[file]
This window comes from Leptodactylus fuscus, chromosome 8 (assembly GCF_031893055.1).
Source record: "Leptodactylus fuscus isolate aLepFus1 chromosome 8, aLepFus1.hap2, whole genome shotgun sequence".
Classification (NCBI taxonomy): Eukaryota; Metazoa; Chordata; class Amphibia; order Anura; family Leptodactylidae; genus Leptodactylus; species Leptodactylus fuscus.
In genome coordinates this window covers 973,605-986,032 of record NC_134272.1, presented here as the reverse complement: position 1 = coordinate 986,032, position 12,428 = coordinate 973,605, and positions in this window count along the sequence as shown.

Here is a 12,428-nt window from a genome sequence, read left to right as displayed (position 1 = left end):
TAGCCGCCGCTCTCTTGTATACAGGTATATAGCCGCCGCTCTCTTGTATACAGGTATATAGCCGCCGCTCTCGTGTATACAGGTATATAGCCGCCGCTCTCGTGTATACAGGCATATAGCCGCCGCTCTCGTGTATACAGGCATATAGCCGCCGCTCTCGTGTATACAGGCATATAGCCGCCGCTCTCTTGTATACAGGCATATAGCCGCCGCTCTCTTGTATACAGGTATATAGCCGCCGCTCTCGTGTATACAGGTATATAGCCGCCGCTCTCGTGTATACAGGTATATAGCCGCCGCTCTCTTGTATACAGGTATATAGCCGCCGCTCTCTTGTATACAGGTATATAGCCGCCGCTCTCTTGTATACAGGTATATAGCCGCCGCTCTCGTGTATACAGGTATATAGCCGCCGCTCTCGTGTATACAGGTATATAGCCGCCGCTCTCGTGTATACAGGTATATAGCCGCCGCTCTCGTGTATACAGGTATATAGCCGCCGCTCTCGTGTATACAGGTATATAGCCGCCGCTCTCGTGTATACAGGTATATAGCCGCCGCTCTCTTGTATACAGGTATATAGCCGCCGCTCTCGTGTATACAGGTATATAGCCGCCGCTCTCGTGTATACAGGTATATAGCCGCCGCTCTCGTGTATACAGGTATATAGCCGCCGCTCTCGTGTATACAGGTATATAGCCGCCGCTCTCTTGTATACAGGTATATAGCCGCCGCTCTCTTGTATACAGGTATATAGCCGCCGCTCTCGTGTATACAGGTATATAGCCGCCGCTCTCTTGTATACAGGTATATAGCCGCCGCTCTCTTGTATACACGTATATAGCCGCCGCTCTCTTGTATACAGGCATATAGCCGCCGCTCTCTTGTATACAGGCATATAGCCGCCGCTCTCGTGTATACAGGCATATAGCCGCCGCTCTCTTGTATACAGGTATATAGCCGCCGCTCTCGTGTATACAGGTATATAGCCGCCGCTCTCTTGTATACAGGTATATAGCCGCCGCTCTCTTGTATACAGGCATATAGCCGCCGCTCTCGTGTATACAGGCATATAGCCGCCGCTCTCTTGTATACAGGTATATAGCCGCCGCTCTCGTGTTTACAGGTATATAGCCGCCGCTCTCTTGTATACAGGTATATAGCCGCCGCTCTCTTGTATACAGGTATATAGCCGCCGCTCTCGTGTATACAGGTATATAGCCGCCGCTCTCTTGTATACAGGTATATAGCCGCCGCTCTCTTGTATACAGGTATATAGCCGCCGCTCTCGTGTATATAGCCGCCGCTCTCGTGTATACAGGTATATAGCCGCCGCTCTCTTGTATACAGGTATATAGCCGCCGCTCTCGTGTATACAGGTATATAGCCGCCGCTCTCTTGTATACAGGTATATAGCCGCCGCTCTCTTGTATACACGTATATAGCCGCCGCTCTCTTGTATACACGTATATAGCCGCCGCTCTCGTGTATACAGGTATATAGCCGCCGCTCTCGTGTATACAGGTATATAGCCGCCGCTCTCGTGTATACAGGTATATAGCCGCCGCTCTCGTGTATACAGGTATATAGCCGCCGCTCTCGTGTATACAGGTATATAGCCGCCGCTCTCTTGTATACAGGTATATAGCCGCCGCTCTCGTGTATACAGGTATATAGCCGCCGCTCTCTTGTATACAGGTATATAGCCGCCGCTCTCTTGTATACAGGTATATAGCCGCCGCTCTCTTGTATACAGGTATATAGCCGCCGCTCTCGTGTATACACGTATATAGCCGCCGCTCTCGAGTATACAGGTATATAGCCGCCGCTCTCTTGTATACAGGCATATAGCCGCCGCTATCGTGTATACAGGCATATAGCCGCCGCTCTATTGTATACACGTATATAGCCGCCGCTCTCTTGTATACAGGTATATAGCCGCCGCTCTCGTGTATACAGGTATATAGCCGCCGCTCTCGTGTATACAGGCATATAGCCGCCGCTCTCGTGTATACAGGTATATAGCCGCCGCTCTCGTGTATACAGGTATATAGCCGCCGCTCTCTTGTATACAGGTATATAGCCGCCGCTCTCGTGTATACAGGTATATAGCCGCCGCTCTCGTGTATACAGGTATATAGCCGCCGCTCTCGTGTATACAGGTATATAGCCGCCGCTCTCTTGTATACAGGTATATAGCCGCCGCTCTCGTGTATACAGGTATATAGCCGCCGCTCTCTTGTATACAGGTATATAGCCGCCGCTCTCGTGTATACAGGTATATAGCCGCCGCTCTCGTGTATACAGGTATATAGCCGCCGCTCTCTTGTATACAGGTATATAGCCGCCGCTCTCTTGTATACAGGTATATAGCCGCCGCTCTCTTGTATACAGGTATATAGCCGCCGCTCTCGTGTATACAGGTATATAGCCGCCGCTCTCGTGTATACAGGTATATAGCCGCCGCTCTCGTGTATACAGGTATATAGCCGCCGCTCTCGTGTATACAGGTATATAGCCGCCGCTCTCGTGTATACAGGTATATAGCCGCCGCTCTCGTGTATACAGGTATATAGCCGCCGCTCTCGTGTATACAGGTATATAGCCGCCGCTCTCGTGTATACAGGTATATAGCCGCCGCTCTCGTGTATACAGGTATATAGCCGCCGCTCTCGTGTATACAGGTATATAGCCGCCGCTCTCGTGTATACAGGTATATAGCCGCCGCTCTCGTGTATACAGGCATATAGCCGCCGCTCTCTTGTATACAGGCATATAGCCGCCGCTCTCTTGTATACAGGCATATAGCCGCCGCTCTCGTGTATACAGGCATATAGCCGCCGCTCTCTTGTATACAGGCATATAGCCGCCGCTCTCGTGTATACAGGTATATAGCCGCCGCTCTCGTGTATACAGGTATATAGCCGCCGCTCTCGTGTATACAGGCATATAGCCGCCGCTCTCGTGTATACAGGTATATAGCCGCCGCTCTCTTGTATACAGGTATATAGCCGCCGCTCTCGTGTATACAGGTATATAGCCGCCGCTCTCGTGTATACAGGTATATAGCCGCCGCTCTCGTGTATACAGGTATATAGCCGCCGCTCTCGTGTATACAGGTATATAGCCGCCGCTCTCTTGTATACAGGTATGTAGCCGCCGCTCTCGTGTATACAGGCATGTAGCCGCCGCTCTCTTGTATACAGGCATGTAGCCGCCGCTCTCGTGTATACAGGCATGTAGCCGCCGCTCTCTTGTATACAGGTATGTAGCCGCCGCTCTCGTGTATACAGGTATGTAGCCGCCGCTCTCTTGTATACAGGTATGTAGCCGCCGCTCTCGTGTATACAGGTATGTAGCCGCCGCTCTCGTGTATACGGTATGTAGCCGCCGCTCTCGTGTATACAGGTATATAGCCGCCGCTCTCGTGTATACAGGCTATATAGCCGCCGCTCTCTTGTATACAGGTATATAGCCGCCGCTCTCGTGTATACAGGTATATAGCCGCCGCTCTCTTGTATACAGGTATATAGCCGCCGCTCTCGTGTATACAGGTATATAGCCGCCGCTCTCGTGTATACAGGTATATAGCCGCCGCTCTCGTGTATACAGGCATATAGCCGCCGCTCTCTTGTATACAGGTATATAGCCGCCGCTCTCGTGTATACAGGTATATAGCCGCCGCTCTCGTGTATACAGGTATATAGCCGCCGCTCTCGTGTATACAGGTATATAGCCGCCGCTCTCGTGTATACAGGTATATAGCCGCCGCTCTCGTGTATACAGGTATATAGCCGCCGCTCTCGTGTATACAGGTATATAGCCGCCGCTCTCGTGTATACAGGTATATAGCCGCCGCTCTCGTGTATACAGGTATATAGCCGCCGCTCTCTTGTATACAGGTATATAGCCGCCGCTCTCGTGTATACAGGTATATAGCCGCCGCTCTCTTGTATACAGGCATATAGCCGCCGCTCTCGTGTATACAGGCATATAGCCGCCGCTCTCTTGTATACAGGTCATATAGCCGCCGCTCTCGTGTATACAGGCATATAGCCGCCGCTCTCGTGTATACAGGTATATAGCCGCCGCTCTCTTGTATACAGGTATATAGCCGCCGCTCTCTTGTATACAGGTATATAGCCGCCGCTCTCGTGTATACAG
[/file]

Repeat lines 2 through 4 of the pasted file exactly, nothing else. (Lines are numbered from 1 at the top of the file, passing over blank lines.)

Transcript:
Source record: "Leptodactylus fuscus isolate aLepFus1 chromosome 8, aLepFus1.hap2, whole genome shotgun sequence".
Classification (NCBI taxonomy): Eukaryota; Metazoa; Chordata; class Amphibia; order Anura; family Leptodactylidae; genus Leptodactylus; species Leptodactylus fuscus.
In genome coordinates this window covers 973,605-986,032 of record NC_134272.1, presented here as the reverse complement: position 1 = coordinate 986,032, position 12,428 = coordinate 973,605, and positions in this window count along the sequence as shown.